May 4, 2006

Canadian online census discriminates against FOSS

Author: Bruce Byfield

In 2006, Canadians can fill out their census forms online for the first time -- but not if they use GNU/Linux, or are free software advocates who prefer not to install a proprietary version of Java.

The situation raises questions of open access to government that are familiar to most of the free and open source software (FOSS) communities, all the more so because other government services are implementing systems with the same limitations. Yet none of those whom we contacted at the Census Help Line, Statistics Canada, or Bell Canada, the contractor that oversees the development of security for the site, seemed concerned about the issues. Nor were they willing to say much when the issues were raised.

The online census site is supported by Secure Channel, a new set of unified backend services developed by Public Works and Government Services Canada. Security for the services is contracted to a consortium of companies led by Bell Security Solutions, a division of Bell Canada. Members of the consortium include Cisco Systems, Juniper Networks, and Entrust. According to one page, by using Secure Channel the census page offers bi-directional encryption using SSL and 1,024-bit Public Key Infrastructure, and logs the IP addresses from which the system is used. The page also assures Canadians that the system is housed on an isolated network, although it doesn't mention that the fact the system is a Web server negates this advantage.

On the fact page for Secure Channel, one of the benefits of the system listed is "accessibility to government programs." For the on-line census page, however, accessibility is limited to Windows 98, NT, ME, or XP, and Mac users with Safari 1.2.4 with webkit 125.5.7. In addition, users must have at least version 1.4.2_3 of a Java Virtual Machine on Windows, or version 1.4.2_5 on the Mac. If users do not meet these requirements, as they begin the process, they are redirected to a page that informs them that "Your browser does not meet the minimum requirements to access this site." The page refers them to a second page that gives detailed instructions about how to download the required software. Alternatively, the page suggests that users fill out the hardcopy version of the census form that was mailed to them.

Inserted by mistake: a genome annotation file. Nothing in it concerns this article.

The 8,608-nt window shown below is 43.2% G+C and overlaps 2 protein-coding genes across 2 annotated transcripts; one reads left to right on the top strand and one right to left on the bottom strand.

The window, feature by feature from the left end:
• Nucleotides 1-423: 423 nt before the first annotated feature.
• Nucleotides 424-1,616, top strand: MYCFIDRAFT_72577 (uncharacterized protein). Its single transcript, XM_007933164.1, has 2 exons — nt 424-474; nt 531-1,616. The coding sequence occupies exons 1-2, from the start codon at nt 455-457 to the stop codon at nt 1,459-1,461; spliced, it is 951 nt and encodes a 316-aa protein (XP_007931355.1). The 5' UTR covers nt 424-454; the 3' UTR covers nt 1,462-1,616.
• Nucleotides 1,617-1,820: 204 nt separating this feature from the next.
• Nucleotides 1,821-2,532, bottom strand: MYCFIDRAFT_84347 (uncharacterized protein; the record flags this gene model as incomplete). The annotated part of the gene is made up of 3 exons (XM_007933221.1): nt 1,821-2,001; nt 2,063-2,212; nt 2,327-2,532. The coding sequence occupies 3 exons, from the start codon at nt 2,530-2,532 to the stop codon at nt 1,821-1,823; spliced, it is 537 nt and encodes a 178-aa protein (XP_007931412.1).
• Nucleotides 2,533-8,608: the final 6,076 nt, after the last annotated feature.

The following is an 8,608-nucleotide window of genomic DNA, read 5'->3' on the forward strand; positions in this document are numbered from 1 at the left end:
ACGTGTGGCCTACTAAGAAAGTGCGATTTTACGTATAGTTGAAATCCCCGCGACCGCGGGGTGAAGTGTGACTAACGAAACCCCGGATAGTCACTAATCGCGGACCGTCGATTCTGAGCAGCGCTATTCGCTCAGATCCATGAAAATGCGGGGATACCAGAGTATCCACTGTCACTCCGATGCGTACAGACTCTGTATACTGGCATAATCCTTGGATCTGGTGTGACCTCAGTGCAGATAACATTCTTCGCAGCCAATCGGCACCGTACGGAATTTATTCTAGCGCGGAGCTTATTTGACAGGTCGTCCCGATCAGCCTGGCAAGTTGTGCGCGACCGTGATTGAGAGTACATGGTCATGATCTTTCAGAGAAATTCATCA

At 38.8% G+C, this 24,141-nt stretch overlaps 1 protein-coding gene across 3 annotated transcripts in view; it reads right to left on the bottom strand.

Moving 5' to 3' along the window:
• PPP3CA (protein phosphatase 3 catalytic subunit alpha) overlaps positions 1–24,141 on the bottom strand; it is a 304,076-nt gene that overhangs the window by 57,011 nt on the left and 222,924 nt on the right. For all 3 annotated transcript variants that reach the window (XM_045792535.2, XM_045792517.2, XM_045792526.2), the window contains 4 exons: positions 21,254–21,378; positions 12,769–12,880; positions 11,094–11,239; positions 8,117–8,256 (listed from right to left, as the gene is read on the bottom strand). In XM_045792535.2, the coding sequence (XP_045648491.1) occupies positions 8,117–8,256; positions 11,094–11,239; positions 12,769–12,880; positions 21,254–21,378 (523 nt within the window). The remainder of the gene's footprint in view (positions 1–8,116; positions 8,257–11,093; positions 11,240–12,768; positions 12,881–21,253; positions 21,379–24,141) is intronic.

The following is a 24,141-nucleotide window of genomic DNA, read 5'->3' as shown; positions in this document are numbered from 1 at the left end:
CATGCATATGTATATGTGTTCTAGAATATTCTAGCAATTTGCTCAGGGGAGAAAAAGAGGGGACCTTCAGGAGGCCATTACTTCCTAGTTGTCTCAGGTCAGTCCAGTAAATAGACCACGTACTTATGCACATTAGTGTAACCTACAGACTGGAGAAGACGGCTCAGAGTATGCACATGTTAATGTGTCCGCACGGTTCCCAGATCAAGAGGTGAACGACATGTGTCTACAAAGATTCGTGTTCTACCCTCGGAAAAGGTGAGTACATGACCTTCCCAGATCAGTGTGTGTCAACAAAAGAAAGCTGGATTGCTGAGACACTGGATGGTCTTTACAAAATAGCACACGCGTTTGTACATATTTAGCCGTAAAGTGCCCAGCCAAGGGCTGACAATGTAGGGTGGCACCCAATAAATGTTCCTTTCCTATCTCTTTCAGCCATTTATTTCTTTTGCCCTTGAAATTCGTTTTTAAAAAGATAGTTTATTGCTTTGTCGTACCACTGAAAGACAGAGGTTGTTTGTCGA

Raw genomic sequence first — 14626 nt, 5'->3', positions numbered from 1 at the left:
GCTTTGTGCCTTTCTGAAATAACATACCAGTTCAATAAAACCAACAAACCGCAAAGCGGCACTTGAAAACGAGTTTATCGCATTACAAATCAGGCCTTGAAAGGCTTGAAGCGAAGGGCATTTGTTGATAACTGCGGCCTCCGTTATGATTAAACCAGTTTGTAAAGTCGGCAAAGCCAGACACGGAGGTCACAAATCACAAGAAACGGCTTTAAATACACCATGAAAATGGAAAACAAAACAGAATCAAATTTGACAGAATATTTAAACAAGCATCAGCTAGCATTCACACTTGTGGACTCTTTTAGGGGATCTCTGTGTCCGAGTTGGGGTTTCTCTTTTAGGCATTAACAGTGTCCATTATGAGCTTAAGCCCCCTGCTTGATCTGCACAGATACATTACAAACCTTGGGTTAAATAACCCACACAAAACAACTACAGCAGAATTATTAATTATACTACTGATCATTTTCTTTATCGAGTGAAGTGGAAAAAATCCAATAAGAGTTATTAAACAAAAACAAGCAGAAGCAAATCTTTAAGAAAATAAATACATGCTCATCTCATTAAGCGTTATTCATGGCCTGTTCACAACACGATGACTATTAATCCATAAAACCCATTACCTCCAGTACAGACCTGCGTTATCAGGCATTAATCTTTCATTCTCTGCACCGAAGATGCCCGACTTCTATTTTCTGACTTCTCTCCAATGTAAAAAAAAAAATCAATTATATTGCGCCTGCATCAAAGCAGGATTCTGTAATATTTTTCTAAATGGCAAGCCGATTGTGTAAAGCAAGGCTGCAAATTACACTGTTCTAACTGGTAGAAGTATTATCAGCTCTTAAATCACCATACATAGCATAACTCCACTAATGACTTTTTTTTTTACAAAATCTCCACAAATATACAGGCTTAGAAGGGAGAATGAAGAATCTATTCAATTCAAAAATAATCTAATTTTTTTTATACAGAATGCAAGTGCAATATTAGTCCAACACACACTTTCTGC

The site gives no explanation about who selected these requirements, or how. In practice, they probably exclude thousands of users on Windows with old machines and no knowledge of how to upgrade or what Java is. As we quickly found out, they definitely exclude those using a variety of GNU/Linux distributions and recent versions of Mozilla, Epiphany, Firefox, Konqueror, and Opera, even with suitable versions of Sun Java installed. Nor does changing the browser identification in Konqueror or using about:config to change the general.useragent settings in Firefox have any effect.

After determining that the site is unusable with GNU/Linux, I phoned the Census Help Line and politely explained the problem. After consulting with someone else, the anonymous woman who answered my call returned to tell me, "You can't use it with that operating system."

"So, in other words, my access to the government is limited by which software I use?" I asked.

"Yes," I guess that is correct," she said after a brief hesitation." Then she offered to let me talk to a supervisor, and I agreed.

When I repeated the problem, the supervisor had obviously never heard of GNU/Linux or Linux, and possibly not of operating systems, either. She thought I was referring to something called "Winex." After I corrected her, she suggested that I use another computer, perhaps at a friend's or relative's house. I said that I thought that, as a citizen, I should have the right to access government web pages on my own computer.